Contributed Talks 5
Chair: PaulAndré Melliès
Time allocation: 20 minutes per speaker; 5 minutes for each changeover
Talks in this session
16:30 
Stella Mahler, Herbrand's theorem for inductive proofs 
Authors: Alexander Leitsch and Stella Mahler Herbrand’s theorem, an important characteristic of formal proofs, bridges propositional and firstorder logic by stating that any valid firstorder formula can be expressed as a finite disjunction of propositional formulas. Translated to sequent calculus, it asserts the existence of a propositionally valid sequent (the Herbrand sequent) for each proof of a firstorder statement, typically obtained through cutelimination. In presence of mathematical induction Herbrand’s theorem fails, as a side effect of handling the implicit infinity. While the infinite is never needed for arguing by mathematical induction, it is implicit in its construction. Yet, methods exist for cutelimination in the presence of induction, albeit yielding proofs lacking the subformula property and Herbrand’s theorem cannot be realized. Despite the absence of Herbrand’s theorem for inductive proofs, we demonstrate the construction of a finite representation (the Herbrand system) of an infinite sequence of sequents representing the Herbrand sequent of a proof. This is achieved through a generalization of the cutelimination method CERES (schematic CERES) to firstorder proof schemata [1]. These schemata are parameterized sequences of firstorder proofs constructed using primitive recursive definitions. Additionally, our presentation will delve into an initial exploration of the characterization of inductive proofs analyzable by schematic CERES, with a particular focus on examining the relationship between our formalism of proof schemata and primitive recursive arithmetic. Bibliography


16:55 
Anouk Michelle Oudshoorn, Combining SHACL and description logics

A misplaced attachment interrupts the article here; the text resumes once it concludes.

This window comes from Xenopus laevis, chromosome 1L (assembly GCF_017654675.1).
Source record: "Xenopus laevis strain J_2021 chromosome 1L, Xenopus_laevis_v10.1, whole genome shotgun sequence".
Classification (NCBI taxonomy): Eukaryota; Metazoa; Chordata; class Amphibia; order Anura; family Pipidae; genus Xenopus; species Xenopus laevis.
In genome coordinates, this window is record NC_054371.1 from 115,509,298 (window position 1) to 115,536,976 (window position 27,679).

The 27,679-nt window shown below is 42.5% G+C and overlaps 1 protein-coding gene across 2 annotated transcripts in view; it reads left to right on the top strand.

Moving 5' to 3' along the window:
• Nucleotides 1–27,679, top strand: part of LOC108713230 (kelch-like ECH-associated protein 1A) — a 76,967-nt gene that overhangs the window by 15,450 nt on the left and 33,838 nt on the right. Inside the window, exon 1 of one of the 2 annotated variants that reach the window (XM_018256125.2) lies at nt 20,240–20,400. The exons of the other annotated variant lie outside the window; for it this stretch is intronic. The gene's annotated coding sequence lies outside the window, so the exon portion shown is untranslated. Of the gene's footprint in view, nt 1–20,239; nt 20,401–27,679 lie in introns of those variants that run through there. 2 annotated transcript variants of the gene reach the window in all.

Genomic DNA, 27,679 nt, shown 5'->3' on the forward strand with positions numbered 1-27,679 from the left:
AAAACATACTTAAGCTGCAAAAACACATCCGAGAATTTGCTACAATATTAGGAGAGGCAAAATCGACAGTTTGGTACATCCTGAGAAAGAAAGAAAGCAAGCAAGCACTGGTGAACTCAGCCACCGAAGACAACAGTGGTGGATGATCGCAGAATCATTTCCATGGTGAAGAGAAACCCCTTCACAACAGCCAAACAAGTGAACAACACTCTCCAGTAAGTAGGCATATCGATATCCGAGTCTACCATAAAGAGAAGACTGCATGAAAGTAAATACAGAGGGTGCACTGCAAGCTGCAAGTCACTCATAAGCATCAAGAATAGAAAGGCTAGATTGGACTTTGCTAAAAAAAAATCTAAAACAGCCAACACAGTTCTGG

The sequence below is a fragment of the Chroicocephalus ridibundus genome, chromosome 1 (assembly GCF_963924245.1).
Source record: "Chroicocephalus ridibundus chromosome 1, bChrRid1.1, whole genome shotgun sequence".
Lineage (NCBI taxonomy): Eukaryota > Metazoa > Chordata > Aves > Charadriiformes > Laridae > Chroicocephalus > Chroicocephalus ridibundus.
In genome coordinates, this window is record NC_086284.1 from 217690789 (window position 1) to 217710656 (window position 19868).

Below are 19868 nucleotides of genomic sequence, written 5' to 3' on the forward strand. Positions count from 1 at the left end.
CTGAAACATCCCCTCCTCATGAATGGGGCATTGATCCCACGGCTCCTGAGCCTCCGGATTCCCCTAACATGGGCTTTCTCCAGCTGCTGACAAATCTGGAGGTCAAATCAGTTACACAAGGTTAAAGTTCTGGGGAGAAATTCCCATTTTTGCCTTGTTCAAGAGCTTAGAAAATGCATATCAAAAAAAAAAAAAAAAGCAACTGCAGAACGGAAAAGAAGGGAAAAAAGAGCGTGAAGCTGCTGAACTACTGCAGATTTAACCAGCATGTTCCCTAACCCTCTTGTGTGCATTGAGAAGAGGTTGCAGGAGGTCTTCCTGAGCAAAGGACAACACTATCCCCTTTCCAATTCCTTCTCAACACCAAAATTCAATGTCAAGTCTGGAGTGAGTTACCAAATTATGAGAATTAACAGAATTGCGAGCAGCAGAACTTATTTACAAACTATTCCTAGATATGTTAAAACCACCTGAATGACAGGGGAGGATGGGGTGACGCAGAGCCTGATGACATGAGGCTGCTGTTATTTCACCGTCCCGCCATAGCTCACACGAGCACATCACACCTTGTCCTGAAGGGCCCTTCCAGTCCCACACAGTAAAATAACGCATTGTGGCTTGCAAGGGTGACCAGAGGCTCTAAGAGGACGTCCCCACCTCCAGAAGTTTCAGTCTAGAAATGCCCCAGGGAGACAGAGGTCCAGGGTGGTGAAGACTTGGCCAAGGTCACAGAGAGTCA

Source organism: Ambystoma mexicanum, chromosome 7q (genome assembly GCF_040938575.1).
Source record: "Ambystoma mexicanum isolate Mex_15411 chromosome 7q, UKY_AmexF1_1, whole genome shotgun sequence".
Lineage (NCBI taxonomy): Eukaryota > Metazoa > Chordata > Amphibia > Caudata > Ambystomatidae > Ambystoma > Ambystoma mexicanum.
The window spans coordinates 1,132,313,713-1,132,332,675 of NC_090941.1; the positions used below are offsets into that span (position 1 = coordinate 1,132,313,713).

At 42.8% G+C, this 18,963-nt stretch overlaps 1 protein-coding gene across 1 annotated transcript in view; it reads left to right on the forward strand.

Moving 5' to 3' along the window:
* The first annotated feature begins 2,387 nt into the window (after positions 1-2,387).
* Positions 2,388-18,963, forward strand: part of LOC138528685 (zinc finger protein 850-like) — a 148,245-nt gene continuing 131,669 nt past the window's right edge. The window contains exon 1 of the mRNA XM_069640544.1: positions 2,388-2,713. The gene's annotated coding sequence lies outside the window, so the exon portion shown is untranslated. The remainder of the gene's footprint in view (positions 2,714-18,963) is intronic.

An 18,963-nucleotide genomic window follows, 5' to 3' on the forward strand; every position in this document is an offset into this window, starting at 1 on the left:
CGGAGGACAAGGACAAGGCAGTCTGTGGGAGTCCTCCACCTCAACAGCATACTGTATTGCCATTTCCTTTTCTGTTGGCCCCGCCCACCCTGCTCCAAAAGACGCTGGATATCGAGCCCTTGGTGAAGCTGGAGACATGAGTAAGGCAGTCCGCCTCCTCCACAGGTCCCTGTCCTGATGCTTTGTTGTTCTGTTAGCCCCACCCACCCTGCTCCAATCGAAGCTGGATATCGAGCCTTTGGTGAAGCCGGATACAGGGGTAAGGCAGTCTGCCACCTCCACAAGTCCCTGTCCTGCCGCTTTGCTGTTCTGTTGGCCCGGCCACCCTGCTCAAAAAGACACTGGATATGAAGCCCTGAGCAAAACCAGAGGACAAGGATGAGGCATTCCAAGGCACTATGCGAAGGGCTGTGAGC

Authors: Anouk Michelle Oudshoorn, Shqiponja Ahmetaj, Magdalena Ortiz and Mantas Simkus A standardised and widely used way to organise structured knowledge on the internet are knowledge graphs (KGs). Description logics (DLs), a family of modal logic like logics, can formally describe KGs and define reasoning rules like each student has a student number. However, DLs are not suitable for defining constraints on data: the goal is to find out which parts of the data are not satisfying the constraints, instead of adding the logical consequences, or conclude that the theory is unsatisfiable. For this purpose, the SHACL standard was created. SHACL is a constraint language that has a description logic flavour, and contains features like regular path expressions, negation and recursion. SHACL reasoners perform validation, while DL reasoners logical inference. Integrating these two tasks into one uniform approach is a relevant but challenging problem. We address this problem by proposing an intuitive semantics for validating SHACL constraints combined with some lightweight DLs. Moreover, we propose an algorithm that rewrites a set of recursive SHACL constraints (with stratified negation, i.e., not allowing the full combination of negation and recursion) combined with DL inference rules, into a standalone set of SHACL constraints that preserves validation for every input graph. This is done by precomputing the results of the inference rules and implementing this in the constraints. We show that validation in this setting is EXPTIMEcomplete in combined complexity, but only PTIMEcomplete in data complexity, i.e., if the constraints and the inference rules are fixed. 

17:20 
Leonardo Pacheco, Higherorder feedback computation